Autore: Paul Krugman, New York Times
“Be a mensch,” my parents told me. If your ethnic or social background was different, your parents might have told you to “man up,” be a stand-up guy, or whatever. And yes, the notion used to be gendered. But one imagines and hopes that many parents are saying something equivalent to their daughters.
Whatever the words used, the values our elders were trying to instill were clear: To be a good person — maybe even more to the point, to be a grownup — you had to be willing to take responsibility. You would do what needed to be done. You would be honest about and learn from your failures. A bit of pride in your achievements was O.K., but boasting and grandiosity weren’t. And you should never, ever whine.
Obviously few people ever lived up fully to this ideal. But many tried, and even those who didn’t at least pretended to be mensches. This was especially true of people who aspired to leadership positions. Who, after all, would follow a strutting, whining liar who wears his immaturity and insecurity on his sleeve, who boasts about imaginary successes while constantly blaming others for his very real failures?
The answer, unfortunately, seems to be a lot of Americans.
So what happened to us? How did we become the kind of society in which large numbers of people not only accept but admire Donald Trump, surely the least mensch-like person ever to occupy the White House, possibly the least mensch-like public figure in American history?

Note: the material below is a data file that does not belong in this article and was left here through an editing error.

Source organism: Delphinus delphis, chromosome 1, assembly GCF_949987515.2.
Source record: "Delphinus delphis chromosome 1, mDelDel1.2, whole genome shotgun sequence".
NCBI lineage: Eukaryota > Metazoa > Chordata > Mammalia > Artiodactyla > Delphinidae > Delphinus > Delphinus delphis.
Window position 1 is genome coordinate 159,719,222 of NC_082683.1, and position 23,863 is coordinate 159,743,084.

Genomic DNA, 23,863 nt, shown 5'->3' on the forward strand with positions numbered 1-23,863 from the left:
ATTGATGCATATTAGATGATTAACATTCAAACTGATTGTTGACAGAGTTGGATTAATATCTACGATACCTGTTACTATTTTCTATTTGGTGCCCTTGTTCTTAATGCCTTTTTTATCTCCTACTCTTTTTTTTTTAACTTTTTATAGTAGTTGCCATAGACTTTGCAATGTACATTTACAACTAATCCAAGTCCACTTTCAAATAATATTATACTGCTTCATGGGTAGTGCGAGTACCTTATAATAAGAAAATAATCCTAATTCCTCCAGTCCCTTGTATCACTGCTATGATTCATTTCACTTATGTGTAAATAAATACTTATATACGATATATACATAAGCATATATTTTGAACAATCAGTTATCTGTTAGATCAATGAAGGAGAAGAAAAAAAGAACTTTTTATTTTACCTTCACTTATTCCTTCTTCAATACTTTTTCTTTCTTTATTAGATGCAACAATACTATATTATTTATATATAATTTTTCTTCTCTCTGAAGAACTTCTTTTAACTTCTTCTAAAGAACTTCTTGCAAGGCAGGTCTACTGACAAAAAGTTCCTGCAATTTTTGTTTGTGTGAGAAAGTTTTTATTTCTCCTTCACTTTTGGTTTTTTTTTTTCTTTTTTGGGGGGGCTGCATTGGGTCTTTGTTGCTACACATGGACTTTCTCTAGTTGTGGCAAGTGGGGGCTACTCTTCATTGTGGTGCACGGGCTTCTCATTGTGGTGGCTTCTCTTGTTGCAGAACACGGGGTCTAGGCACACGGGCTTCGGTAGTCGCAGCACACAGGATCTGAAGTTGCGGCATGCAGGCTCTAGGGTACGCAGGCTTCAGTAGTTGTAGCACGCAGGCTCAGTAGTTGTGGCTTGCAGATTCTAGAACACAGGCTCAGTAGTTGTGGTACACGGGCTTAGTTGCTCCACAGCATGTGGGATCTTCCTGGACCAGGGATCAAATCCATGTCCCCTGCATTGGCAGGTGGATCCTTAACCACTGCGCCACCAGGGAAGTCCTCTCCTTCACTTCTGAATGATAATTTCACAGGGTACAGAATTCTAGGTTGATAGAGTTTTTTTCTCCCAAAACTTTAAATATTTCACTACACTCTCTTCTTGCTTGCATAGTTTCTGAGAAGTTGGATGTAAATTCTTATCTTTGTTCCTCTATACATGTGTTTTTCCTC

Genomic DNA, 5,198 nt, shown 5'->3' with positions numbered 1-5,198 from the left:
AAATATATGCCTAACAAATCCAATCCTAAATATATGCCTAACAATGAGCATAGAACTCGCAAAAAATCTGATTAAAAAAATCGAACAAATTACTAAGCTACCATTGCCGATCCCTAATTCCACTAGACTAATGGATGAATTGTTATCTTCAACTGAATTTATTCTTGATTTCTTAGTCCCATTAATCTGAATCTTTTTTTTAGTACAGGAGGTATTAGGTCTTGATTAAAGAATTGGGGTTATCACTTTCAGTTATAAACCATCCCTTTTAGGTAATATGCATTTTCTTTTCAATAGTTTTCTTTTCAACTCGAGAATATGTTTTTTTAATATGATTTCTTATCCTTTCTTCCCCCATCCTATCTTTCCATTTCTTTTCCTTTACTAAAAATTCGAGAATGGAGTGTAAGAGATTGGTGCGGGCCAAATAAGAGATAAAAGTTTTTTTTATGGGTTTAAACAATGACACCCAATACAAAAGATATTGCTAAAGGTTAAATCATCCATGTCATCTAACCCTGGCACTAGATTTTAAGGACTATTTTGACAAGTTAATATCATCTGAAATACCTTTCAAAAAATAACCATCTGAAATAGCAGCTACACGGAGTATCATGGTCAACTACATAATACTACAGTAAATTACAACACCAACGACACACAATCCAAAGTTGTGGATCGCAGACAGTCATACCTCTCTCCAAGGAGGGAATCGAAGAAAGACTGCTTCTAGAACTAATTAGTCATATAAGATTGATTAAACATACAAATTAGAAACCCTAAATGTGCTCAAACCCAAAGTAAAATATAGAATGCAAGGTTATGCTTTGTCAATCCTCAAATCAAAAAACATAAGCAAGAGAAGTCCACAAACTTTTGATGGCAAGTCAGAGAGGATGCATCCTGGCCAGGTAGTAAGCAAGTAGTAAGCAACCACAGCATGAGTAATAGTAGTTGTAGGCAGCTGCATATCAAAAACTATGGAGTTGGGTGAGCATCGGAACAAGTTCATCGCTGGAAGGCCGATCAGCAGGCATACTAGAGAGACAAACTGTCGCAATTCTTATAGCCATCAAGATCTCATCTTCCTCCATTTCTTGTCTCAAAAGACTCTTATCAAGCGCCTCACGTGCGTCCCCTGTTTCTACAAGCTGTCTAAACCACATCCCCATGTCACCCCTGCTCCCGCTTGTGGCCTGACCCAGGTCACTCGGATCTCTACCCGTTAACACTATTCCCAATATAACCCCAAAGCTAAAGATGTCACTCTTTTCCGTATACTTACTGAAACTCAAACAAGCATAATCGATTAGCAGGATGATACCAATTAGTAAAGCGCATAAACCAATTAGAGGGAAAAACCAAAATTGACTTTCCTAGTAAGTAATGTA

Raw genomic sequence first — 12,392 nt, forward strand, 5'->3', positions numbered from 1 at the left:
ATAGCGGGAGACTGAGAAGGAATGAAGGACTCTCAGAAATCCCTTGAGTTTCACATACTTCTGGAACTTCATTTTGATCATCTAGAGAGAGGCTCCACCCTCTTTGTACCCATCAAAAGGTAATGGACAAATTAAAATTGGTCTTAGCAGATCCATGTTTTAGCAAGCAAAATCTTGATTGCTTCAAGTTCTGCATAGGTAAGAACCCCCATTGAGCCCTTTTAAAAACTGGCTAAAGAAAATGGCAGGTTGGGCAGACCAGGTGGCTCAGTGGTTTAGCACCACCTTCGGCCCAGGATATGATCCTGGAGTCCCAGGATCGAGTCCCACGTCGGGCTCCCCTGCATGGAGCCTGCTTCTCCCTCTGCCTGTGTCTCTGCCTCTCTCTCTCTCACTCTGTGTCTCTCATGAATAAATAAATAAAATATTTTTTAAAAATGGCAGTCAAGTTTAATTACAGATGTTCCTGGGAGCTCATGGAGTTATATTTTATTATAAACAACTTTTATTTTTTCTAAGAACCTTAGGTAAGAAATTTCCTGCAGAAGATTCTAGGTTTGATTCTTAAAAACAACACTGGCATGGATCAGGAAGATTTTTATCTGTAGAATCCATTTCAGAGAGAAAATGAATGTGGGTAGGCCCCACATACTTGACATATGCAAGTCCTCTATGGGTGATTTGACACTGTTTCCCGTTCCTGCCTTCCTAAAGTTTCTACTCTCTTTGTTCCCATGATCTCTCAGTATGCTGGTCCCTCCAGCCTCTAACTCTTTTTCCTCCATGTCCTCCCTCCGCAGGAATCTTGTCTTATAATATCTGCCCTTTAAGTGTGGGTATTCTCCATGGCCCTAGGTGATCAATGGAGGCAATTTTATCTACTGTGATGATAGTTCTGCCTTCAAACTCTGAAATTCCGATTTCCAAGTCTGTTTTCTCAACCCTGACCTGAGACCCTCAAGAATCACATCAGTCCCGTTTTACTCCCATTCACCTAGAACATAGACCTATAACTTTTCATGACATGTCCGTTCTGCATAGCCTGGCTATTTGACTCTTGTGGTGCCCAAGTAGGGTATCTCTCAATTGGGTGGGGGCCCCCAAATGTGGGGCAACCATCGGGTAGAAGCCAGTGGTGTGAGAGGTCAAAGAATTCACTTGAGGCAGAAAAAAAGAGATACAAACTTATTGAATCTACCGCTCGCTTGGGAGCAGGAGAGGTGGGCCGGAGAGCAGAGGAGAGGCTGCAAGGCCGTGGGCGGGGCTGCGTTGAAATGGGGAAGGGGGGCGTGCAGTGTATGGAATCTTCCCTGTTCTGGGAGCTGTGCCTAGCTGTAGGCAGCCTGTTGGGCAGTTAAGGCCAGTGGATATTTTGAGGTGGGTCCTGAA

The ascendancy of the toddler-in-chief didn’t come out of nowhere. Way back in 2006 I wrote about the Bush administration’s “mensch gap,” its officials’ inability to accept responsibility for the botched occupation of Iraq, the botched response to Hurricane Katrina, and so on. Readers of a certain age may go back even further, and remember how shocking it seemed at the time when a self-centered blowhard like Newt Gingrich became speaker of the House. But with Trump the demenschification of American leadership has reached its apotheosis.
The infantilization of our politicians presumably has deeper cultural roots, although I can’t claim any special understanding of what those roots may be. What I will say is that something has gone very wrong with at least that aspect of American values — and to me, at least, this particular kind of moral collapse seems far more important than any of the things most pundits who rant about declining values like to talk about.
The good news is that this hasn’t happened to everyone in political life. In case you hadn’t realized this already, one thing made very clear by the events surrounding last week’s Trump infrastructure tantrum was that Nancy Pelosi is every bit the mensch Trump isn’t: self-possessed, disciplined, someone who is trying to do her job rather than gratify her ego. The whole disgusting tale of the doctored video purporting to show Pelosi drunk was in a way a tribute to her virtues; even to pretend to bring her down to Trump’s level the right had to engage in outright fraud.
And as far as I can tell, all the leading candidates for the Democratic nomination are also adults. I’d like to think that this will matter in the general election. But to be honest, I’m not sure that it will.
New York Times